Green Technologies beneath EU Japan Trade Deal

The EU and Japan Economic Partnership Agreement ( Trade Deal) came into force on 1 February 2019. A replacement UK Japan trade agreement won’t be completed till some time after brexit day, despite the UK government assurances that every trade deal would be replicated in time for the 30th March, which is the day after

The EU and Japan Economic Partnership Agreement ( Trade Deal) came into force on 1 February 2019. A replacement UK Japan trade agreement won’t be completed till some time after brexit day, despite the UK government assurances that every trade deal would be replicated in time for the 30th March, which is the day after Brexit Day, so potentially any shipments leaving the UK via seafreight e.g. 20/02 could be subject to import duties in Japan.

Over the decades, Japanese business has invested heavily in UK industries, banks, services and in automotive production as a result of the UK strategic location or gateway into Europe. These companies include Honda, Toyota, Nissan, Sugatsune, but there are hundreds of other Japanese companies, who have become successful and have become valuable members of there local communities. Historically, EU firms were exporting over €58bn in goods and €28bn in services to Japan every year. Then EU Exporters faced difficult and lengthy trade barriers, which affected there competiveness.

The recent announcement in the automotive industry affecting Honda, Nissan and Ford have all hinted at the change in the UK trade relationship with the European Union and its this change which has forced these companies to look at alternative trading arrangements. (EU Japan Trade Deal February 2019)

The EU and Japan Economic partnership agreement enhances the benefits for Japanese trade with the EU. Vehicles, which are manufactured in Japan and then imported into the EU will eventually become duty free. Whereas, if the UK were to leave the European Union without a deal, any vehicles produced in the UK could be subject to WTO duty rates upon importation in the EU. The business model for Japanese companies in the UK and EU have changed, a complete role reversal in global trade operations.

Automotive demand is also changing as a result of new emissions regulations, which are being introduced around the world to combat climate change . These new EU Car Emission Regulations are designed to slow and hopefully eliminate the growth of greenhouse emissions including NOx (Nitrogen Oxides), which are being linked to various medical conditions including asthma which can have severe implications for those affected.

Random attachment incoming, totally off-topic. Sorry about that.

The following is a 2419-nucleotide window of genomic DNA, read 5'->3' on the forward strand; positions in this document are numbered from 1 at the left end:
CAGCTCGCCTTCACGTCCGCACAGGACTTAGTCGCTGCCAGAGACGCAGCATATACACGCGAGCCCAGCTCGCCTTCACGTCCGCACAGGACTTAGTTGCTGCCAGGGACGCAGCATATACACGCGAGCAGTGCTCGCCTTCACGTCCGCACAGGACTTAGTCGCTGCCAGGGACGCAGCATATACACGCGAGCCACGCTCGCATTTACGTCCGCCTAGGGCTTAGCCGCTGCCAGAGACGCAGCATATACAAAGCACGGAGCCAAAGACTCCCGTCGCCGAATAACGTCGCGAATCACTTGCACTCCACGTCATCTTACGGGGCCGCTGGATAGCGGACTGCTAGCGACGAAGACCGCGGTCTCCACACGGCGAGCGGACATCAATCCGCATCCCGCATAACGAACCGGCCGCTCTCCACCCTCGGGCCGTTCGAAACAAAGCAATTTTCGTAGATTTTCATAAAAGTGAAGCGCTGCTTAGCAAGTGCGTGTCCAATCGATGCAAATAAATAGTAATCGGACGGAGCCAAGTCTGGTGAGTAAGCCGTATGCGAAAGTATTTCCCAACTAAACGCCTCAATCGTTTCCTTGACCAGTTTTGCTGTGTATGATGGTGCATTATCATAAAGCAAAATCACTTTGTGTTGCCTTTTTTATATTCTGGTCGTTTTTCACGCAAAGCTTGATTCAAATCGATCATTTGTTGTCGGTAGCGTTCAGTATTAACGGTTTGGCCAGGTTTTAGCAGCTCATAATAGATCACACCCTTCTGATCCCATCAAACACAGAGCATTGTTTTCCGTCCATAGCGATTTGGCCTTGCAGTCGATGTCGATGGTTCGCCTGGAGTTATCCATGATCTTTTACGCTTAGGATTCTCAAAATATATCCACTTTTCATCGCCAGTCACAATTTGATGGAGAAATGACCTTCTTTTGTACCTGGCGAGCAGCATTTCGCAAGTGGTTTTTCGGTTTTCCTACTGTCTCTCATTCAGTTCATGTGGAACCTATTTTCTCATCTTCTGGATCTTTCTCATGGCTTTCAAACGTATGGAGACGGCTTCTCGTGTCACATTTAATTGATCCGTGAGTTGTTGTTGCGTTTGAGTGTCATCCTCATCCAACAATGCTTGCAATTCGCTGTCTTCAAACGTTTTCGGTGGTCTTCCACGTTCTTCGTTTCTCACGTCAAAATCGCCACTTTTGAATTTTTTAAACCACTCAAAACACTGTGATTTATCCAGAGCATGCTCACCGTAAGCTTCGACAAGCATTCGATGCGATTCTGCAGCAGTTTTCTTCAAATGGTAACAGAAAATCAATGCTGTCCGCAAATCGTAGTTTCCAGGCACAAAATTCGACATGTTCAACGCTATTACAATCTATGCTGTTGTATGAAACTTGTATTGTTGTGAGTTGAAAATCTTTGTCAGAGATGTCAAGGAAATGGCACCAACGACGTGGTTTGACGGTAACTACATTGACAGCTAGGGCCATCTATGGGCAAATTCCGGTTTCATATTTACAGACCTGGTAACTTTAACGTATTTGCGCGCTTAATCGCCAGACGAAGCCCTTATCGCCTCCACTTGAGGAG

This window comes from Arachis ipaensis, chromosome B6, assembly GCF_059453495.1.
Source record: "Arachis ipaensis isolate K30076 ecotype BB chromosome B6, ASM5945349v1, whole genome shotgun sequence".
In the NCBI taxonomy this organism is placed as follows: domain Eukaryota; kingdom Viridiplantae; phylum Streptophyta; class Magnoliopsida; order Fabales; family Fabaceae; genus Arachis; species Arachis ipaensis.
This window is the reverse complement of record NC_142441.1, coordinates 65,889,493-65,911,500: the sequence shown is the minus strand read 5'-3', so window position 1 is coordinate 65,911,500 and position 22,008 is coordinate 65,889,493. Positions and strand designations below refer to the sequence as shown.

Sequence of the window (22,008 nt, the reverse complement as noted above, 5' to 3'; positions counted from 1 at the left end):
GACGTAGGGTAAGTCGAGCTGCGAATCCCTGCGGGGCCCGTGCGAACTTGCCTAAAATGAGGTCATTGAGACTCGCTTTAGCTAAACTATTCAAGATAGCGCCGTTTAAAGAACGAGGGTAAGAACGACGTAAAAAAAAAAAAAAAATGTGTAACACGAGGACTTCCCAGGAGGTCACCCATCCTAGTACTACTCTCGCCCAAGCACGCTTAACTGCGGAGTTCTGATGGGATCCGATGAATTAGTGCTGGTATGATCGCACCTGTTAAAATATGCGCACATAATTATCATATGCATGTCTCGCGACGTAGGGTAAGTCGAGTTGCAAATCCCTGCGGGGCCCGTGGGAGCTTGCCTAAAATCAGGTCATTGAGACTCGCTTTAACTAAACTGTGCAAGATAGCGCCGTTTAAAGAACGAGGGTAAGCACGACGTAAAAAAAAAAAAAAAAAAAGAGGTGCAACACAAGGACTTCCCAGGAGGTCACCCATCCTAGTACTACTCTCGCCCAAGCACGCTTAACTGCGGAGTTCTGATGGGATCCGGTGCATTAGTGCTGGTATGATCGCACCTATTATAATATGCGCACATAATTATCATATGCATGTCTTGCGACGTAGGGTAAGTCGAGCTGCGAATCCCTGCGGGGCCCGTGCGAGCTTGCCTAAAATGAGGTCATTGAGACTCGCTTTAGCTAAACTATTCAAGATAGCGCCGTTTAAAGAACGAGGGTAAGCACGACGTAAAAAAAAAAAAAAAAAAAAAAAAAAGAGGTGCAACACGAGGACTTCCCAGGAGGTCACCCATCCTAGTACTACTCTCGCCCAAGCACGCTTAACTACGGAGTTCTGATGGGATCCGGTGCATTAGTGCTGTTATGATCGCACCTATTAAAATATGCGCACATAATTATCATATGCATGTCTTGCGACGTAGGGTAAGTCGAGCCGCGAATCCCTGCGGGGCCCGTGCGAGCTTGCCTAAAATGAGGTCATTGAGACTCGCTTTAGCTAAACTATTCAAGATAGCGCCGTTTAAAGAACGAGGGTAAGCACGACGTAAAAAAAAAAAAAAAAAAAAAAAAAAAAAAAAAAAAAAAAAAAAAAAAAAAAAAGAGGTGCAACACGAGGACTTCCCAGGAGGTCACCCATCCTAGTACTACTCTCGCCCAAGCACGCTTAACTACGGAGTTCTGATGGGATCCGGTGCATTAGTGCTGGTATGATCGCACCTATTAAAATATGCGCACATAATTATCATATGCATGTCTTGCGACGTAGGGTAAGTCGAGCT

Electric vehicles are a solution and can solve this emissions problem for the whole world. But electric vehicles technology is still developing, the batteries, which power them also need to be charged and where does this energy come from. The range of an electric vehicle still can’t match that of a conventional diesel vehicle. But conventional petrol and diesel technologies are also still developing, thou their core technologies has been around for over a hundred years, whereas electric vehicles have some catching up to do. Its hoped that electric vehicles range will one day exceed that of conventional petrol and diesel range. To make electric vehicles really competitive, they need infrastructure, charging stations to be built around the world. But where does the electricity come from to charge these vehicles.

Gas and Coal power stations are not the answer as they pump out greenhouse gas emissions, which increases climate change. Nuclear power isn’t very popular in many countries around the world and the radioactive waste disposal is a multi-generational problem which no-one really wants. Fusion Power is a possibility, but that’s still be developed and is decades away from a practical system being deployed.

Green electricity systems including wind and photo voltaic systems (PV) are already established and are already supporting national power grids around the worlds, but these systems needs to be expanded and there energy conversion increased. Overnight electricity storage systems (home storage batteries ) from eg Tesla and Moixa need to be installed in every home around the world to store this electricity. Building standards need to be drastically improved, so that homes can run on very little energy and be really energy efficient. Consumer’s appliances are becoming more energy efficient and will continue to do so.

Being closely tied with Europe will actually help the UK achieve this as everyone will be using the same standards especially in electric vehicles as everyone needs to work together and go in the same direction.

On the 2nd of March, the Swindon Advertiser printed an article stating that Honda originally had plans to build electric vehicles in Swindon and a shipment of robotic equipment which was enroute to the UK was turned back you can read more about this story here.   This news itself, is very disappointing as the UK needs to drastically expand electric car production and these vehicles need to be affordable for everyone.

 

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